In the Know: March 28, 2014

“I was grateful to have the opportunity to speak with him about the responsibilities that we all share to care for the least of these, the poor, the excluded. And I was extremely moved by his insights about the importance of us all having a moral perspective on world problems and not simply thinking in terms of our own narrow self-interests.” President Obama, on his first-ever meeting with Pope Francis on March 27, 2014

Nation
A massive landslide ripped through Washington’s Cascade Mountains taking with it homes, roads, and lives. Groundwater saturation tied to heavy rain over the past month was the cause of the deadly slide on March 22, and covered roughly a square mile. The death toll had reached 25 as of Thursday, with roughly 90 more people missing. Our thoughts are with all those affected.   

Commuter train barrels through the end-stop at Chicago’s O’Hare International Airport. The driver was asleep at the controls, but two backup systems should have saved the train when it crashed at 2:52 a.m. on Monday. Thankfully, only 32 people were injured and none seriously.

World
Malaysia Airlines Flight 370 still unrecovered, but debris is being cited as possible evidence in the southern Indian Ocean. Satellite data revealed hundreds of objects that may be wreckage, but bad weather on Thursday cut short the chance to investigate further. More clues, nothing concrete. Family members are not happy, with good reason.

Russia is out of the Group of 8, and the UN General Assembly says it’s annexation of Crimea is illegal. The U.S. and its allies kicked Russia out of the Group of 8 industrialized democracies on Monday in an effort to punish President Vladimir Putin, and the UN General Assembly passed a resolution calling on countries not to recognize the redrawing of Ukraine’s borders. Basically, everyone is still pretty mad.

Politics
Northwestern football players are employees and can unionize. Really? Maybe. The National Labor Relations Board in Chicago made the ruling, but Northwestern University has said it will appeal because it’s players are students only. Stay tuned, this has potential to change the landscape of college athletics and the NCAA.

Political motivations drove allies of New Jersey Gov. Chris Christie to create a massive traffic jam on the George Washington Bridge last year. No surprise there. The internal report released on Wednesday was commissioned by Christie and cleared him of any wrong doing. The closures are still under investigation by federal prosecutors and state lawmakers.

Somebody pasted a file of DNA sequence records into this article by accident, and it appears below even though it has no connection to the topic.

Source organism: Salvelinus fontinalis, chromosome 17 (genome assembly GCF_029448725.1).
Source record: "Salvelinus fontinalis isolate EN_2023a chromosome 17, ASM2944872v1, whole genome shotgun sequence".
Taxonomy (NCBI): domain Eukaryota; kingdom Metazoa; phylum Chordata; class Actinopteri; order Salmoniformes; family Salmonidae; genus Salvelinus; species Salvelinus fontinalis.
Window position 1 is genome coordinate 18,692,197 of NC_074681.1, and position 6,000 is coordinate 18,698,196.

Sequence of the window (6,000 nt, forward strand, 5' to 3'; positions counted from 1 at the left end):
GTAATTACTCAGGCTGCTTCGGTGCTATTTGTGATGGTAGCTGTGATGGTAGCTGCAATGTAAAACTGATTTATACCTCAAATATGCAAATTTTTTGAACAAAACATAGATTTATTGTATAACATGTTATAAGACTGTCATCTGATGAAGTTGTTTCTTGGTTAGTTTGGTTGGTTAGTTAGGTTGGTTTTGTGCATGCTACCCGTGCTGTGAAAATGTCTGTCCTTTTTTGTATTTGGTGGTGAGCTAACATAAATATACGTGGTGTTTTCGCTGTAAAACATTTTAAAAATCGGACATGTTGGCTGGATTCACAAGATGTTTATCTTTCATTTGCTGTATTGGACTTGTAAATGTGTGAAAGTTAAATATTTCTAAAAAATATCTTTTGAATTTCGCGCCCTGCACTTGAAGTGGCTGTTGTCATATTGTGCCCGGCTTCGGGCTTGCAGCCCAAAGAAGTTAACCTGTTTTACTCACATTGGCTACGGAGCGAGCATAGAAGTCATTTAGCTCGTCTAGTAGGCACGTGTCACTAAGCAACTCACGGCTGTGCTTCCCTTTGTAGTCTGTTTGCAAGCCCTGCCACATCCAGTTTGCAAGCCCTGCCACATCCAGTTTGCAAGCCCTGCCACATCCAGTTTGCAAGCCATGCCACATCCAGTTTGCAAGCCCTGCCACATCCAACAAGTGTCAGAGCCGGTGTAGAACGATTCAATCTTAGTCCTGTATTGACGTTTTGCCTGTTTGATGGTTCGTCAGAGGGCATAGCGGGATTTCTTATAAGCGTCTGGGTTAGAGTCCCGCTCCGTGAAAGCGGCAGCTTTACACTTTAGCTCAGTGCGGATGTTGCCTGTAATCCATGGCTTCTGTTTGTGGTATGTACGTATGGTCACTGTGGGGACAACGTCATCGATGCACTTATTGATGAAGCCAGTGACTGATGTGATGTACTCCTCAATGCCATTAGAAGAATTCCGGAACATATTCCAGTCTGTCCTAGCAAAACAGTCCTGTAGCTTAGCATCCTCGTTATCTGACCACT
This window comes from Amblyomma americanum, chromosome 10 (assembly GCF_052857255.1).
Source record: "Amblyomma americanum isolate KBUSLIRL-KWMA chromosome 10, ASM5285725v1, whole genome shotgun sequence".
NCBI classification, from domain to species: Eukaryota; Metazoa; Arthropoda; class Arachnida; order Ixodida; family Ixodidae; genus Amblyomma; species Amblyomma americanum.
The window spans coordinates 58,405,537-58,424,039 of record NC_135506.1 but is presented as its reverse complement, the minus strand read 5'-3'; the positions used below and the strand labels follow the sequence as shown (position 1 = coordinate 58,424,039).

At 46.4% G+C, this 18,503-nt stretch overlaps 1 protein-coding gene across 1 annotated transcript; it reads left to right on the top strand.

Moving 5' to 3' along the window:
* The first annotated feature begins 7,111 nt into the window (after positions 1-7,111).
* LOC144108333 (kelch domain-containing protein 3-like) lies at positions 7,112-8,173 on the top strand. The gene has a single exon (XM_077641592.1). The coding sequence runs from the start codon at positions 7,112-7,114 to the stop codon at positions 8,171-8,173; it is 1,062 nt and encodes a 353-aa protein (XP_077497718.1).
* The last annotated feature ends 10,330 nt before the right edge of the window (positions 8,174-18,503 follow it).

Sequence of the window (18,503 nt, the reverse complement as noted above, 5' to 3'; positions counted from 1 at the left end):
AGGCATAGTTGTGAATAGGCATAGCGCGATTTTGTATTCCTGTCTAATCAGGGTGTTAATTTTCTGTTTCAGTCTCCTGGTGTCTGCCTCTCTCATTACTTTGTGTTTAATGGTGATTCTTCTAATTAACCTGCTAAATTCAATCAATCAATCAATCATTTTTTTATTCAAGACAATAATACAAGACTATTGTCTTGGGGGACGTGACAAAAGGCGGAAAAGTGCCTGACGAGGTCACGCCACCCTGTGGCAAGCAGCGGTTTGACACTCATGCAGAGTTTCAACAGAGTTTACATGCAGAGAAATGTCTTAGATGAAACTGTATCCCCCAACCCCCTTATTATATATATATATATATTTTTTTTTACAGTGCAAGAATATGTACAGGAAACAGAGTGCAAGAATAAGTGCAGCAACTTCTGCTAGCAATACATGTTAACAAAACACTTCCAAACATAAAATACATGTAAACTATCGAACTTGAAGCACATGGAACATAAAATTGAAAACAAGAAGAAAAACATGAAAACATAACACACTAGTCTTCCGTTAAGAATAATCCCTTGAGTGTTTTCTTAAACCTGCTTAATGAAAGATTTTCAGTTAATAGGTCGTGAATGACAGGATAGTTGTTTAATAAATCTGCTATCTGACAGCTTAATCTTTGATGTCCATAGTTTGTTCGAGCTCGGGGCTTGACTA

Business
The Fed put 30 big banks through their annual stress test, and five of them didn’t make it. The good news is that the rest of the banks seem to be getting stronger, and the Fed has made its tests tougher in recent years, so the rate of failure isn’t quite such a surprise.

Health
The Supreme Court is divided on contraception, and all eyes are on Justice Kennedy, who could be the deciding vote. Obamacare says employers have to cover contraception, but some companies feel that violates their right to religious freedom. The Supreme Court debated the issue on Tuesday and while an unfavorable decision won’t exactly take down the Affordable Care Act, it could be another big blow.

The number of U.S. children with autism surges to 1 in 68 the CDC reports. This is a 30 percent increase from when the agency reported it was 1 in 88 just two years ago. “It could be that doctors are getting better at identifying these children, there could be a growing number of children with high intelligence [who are autistic], or it could be both,” Coleen Boyle, a CDC director, said.

Women’s Affairs
For the first time ever, Oxford and Cambridge women’s rowing teams will compete on equal terms with men’s. When the teams face off on Sunday, it will be the last time they will compete on a different day and on an easier course. From here on out, the women will race just before the men on the championship course on the Tideway. Well deserved.

Momentum is building for a national women’s history museum. Finally. A declaration of support from the House majority leader and the ascension of women to key committee posts has raised the question once more: why isn’t there a museum dedicated to the overall contribution of women to the world, one that chronicles our achievements? Let’s build it!

 

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